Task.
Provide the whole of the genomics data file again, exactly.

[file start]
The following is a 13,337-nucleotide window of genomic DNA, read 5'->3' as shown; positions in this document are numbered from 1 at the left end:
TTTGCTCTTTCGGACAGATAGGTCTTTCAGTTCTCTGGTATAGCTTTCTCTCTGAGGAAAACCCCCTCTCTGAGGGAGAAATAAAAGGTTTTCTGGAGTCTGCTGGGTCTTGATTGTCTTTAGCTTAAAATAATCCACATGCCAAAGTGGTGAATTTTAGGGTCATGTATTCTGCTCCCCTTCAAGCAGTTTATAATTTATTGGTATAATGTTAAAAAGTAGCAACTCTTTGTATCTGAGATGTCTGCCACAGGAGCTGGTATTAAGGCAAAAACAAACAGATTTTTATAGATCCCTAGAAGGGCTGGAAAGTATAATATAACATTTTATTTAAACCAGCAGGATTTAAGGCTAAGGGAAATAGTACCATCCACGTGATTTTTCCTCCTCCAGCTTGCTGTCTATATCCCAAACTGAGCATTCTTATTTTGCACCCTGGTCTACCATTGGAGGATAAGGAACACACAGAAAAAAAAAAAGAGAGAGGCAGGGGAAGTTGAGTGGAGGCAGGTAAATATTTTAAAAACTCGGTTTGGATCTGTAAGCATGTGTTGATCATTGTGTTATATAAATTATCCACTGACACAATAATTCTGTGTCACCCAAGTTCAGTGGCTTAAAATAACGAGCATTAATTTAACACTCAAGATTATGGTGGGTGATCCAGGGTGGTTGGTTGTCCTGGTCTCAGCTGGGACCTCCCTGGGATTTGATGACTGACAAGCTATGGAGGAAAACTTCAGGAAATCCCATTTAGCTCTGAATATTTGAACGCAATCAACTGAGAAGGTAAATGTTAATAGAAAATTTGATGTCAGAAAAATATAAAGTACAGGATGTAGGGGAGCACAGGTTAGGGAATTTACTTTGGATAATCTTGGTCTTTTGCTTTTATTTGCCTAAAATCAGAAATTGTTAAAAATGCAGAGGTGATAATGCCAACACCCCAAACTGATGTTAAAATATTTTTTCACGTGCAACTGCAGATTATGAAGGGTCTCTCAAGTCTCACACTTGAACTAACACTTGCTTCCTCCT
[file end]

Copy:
The following is a 13,337-nucleotide window of genomic DNA, read 5'->3' as shown; positions in this document are numbered from 1 at the left end:
TTTGCTCTTTCGGACAGATAGGTCTTTCAGTTCTCTGGTATAGCTTTCTCTCTGAGGAAAACCCCCTCTCTGAGGGAGAAATAAAAGGTTTTCTGGAGTCTGCTGGGTCTTGATTGTCTTTAGCTTAAAATAATCCACATGCCAAAGTGGTGAATTTTAGGGTCATGTATTCTGCTCCCCTTCAAGCAGTTTATAATTTATTGGTATAATGTTAAAAAGTAGCAACTCTTTGTATCTGAGATGTCTGCCACAGGAGCTGGTATTAAGGCAAAAACAAACAGATTTTTATAGATCCCTAGAAGGGCTGGAAAGTATAATATAACATTTTATTTAAACCAGCAGGATTTAAGGCTAAGGGAAATAGTACCATCCACGTGATTTTTCCTCCTCCAGCTTGCTGTCTATATCCCAAACTGAGCATTCTTATTTTGCACCCTGGTCTACCATTGGAGGATAAGGAACACACAGAAAAAAAAAAAGAGAGAGGCAGGGGAAGTTGAGTGGAGGCAGGTAAATATTTTAAAAACTCGGTTTGGATCTGTAAGCATGTGTTGATCATTGTGTTATATAAATTATCCACTGACACAATAATTCTGTGTCACCCAAGTTCAGTGGCTTAAAATAACGAGCATTAATTTAACACTCAAGATTATGGTGGGTGATCCAGGGTGGTTGGTTGTCCTGGTCTCAGCTGGGACCTCCCTGGGATTTGATGACTGACAAGCTATGGAGGAAAACTTCAGGAAATCCCATTTAGCTCTGAATATTTGAACGCAATCAACTGAGAAGGTAAATGTTAATAGAAAATTTGATGTCAGAAAAATATAAAGTACAGGATGTAGGGGAGCACAGGTTAGGGAATTTACTTTGGATAATCTTGGTCTTTTGCTTTTATTTGCCTAAAATCAGAAATTGTTAAAAATGCAGAGGTGATAATGCCAACACCCCAAACTGATGTTAAAATATTTTTTCACGTGCAACTGCAGATTATGAAGGGTCTCTCAAGTCTCACACTTGAACTAACACTTGCTTCCTCCT